Seth Herzog is a pack rat. The 32-year-old comedian, known to his friends as “the Zog,” lives by himself in a jam-packed 12.5-by-5-foot studio on the fifth floor of the Breslin, a building now enjoying its third century in the middle of Manhattan’s Koreatown.
Despite the illusion of utter chaos, and the musty odor—a compound of male pheromones and aging newsprint—that rises in his trapezoidal space, Herzog is basically an orderly guy. Neat piles of clean towels are stacked in the closet (his suite has a sink, and the shared bathroom is down the hall), and a plastic bag of discarded paper hangs on the doorknob, heading for the recycling bin.
The biggest decorating hurdle Herzog faces is that his apartment is also his office, and local print media—the New York Post, the Voice, New York magazine—are prime fodder for his act, so he cohabits with heaps of back issues. (“I have to write all new stuff for every show, and it has to be good,” he says.) In the closet are lots of costumes, including a huge green disc sled he bought to use as a turtle outfit. Scattered everywhere are stuffed animals, all of them either gifts or found on the street (he runs them through the washer). Over the door is an electronic spider. On a high shelf, next to the shoeboxes full of photographs he says are his most precious possessions, is a pirate hat he recently wore in a Purim skit. He’s actually planning to get more shelves, when he figures out what to do with the stuff they’d displace.
Thankfully, his ceilings are nine feet high. Over the saggy, earth-tone plaid sofa there’s a loft platform just big enough for a single-bed mattress and the beige Princess phone he carries up at night, so he doesn’t have to rappel down furniture and boxes if it rings. Over the sink is the “medicine cabinet”—a freebie insulated Microsoft lunch bag, hanging from a shelf. Next to it, a stack of gray milk crates holds clothing. There’s a broken toaster and a toaster oven that works, and an assortment of wigs. Still wrapped in florist’s paper is a huge sprig of cotton bolls. Piled where a coffee table might go are a small wood-grain-finish fridge, a laptop computer, a TV, and a VCR. Facing an air shaft is a single window, which he hasn’t been able to open since he had the air conditioner installed. There’s a sprinkler head in the center of the ceiling; he might survive a fire, only to be squashed to death by sodden, swelling newsprint.
“The Zog” in his sleeping loft
photo: Cary Conover
A nook under the loft provides file space for his carefully organized stack of takeout menus, sorted by cuisine, and a drift of paper napkins, as well as a small boombox. On the floor beside the sofa is a plastic carafe filled with both real and fake flowers. A microwave oven is still in its box—”It works better as a shelf,” says Herzog. The dresser that holds his socks and underwear serves as a platform for a couple of disposable cameras, bowls of neatly sorted coins, and a family of tiny figurines, as well as a huge green comb and a whisk. The room, he thinks, used to be a janitor’s closet, and when he got it nine years ago, it was home to a friend who’d shared it with a girlfriend before moving to Prague. Herzog’s had the occasional date come up, and even managed to get busy in the loft without breaking anything, but, he says, “professional women are not looking for a guy who lives like this. They want a guy who has a loft in Tribeca.”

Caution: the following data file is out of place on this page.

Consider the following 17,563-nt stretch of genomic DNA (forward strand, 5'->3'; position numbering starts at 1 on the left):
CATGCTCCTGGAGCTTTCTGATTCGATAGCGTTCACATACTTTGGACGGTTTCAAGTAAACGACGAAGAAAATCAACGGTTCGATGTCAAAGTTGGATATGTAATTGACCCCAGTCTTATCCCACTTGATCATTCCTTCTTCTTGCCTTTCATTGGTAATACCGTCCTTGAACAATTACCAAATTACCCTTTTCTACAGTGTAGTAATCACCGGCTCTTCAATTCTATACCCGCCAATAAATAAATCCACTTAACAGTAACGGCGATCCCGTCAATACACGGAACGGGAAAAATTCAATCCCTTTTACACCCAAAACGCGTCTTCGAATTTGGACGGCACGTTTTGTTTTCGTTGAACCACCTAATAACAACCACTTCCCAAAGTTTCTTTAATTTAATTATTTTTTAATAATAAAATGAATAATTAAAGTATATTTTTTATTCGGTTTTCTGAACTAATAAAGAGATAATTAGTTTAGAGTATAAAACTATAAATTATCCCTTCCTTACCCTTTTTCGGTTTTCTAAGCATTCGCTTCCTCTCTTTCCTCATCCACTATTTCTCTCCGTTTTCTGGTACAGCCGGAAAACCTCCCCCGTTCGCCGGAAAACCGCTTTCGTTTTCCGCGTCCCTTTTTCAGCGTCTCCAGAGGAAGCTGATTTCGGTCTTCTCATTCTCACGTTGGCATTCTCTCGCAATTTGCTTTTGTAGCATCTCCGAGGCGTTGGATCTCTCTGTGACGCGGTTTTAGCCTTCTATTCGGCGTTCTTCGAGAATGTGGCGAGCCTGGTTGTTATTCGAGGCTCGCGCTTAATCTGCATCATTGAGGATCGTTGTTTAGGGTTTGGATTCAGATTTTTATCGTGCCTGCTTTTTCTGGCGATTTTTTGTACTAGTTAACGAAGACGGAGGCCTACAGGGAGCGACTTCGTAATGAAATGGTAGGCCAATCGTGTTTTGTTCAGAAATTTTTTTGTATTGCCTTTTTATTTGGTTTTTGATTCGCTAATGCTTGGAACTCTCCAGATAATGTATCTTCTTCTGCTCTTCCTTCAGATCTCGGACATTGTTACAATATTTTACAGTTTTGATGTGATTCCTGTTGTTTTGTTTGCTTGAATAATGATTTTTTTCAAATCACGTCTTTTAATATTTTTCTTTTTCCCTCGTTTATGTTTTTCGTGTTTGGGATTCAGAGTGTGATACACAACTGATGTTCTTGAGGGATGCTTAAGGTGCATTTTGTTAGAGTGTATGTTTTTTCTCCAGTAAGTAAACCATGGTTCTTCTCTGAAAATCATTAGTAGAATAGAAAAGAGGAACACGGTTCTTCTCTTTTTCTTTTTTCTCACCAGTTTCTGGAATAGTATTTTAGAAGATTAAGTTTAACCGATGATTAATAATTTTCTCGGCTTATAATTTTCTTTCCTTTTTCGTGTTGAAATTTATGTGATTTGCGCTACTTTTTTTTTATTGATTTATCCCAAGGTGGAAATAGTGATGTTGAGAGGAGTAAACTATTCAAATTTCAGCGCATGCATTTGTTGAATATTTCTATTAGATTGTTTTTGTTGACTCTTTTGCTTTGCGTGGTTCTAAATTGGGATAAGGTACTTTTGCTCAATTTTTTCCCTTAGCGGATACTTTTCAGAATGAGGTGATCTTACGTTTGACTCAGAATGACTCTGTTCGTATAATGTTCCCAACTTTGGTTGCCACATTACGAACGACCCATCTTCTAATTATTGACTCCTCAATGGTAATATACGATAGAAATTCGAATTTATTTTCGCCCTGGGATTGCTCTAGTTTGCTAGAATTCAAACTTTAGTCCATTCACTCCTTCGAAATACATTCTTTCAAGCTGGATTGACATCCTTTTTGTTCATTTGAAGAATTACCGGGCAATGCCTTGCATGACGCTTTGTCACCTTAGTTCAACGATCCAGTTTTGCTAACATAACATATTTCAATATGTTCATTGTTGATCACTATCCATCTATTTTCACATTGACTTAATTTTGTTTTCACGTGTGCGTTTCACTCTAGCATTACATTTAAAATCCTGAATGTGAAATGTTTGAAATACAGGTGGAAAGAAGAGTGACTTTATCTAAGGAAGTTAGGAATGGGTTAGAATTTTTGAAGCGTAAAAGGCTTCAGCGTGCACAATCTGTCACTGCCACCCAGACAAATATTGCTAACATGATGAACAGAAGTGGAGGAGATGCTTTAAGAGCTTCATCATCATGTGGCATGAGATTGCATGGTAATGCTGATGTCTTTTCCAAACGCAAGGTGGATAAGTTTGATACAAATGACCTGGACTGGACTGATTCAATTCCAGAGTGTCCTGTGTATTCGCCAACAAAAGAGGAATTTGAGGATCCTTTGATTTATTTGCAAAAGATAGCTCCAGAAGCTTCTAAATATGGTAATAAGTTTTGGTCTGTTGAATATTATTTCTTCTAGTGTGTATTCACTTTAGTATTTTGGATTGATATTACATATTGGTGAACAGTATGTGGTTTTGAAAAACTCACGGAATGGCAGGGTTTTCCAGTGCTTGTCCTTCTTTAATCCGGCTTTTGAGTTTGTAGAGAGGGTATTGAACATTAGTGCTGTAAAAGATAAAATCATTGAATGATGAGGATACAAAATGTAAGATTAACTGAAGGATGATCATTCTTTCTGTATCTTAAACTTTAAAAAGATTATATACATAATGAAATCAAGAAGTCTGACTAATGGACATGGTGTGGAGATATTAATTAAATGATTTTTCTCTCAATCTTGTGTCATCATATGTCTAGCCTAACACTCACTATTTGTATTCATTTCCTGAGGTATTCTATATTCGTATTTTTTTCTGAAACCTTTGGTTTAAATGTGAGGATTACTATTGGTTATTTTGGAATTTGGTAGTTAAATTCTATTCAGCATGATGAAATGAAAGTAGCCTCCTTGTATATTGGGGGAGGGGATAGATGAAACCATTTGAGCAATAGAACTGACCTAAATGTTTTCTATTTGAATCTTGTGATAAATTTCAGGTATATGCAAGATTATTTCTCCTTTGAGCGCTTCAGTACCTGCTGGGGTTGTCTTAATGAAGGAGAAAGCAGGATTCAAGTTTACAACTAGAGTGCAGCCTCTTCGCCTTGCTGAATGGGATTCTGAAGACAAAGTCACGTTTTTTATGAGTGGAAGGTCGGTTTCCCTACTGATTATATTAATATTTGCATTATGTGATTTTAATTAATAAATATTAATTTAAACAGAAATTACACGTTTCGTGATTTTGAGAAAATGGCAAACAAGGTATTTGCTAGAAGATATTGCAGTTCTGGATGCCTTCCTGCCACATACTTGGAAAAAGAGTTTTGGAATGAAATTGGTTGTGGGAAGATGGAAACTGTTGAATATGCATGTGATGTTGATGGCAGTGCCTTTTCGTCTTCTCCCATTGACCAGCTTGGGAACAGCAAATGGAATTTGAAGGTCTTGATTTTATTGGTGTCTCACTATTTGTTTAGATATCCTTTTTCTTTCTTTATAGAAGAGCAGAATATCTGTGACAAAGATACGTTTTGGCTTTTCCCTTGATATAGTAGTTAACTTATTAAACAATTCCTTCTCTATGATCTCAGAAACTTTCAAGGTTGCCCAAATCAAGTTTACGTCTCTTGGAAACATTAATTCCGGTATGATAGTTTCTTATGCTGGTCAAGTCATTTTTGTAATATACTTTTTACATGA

He’s not crazy about his situation, though he jokes about it: “There’s another way?” If he could go out and change it, he says, “rent a $4,000-a-month apartment,” he would. But he succeeds at something that defeats most New Yorkers: He lives within his means. His housing costs—currently barely $400 a month, including utilities—are less than a quarter of what he earns as a denizen of the alternative comedy circuit, doing stand-up and physical comedy at underground venues like Chetty Red’s, Rififi, the Slipper Room, and the Red Room. Some weeks he appears in as many as four shows. He’s also been featured in 10 commercials, on Conan, and in a pilot for Fox.
Director Toby Miller, who met Herzog when both were first-graders in Princeton, New Jersey (“We started going to thrift shops together in the ninth grade,” says the comedian), and cinematographer William Doble last year completed a 13-minute color documentary, Zog’s Place, about this domicile. It’s won several prizes, and screened last weekend at a Hoboken festival. (You can view the trailer and keep up with the flick’s progress in the indie world at zogsplace.com.) The film could help Herzog prepare new friends for what they’ll find when he opens his door.
This article from the Village Voice Archive was posted on April 29, 2003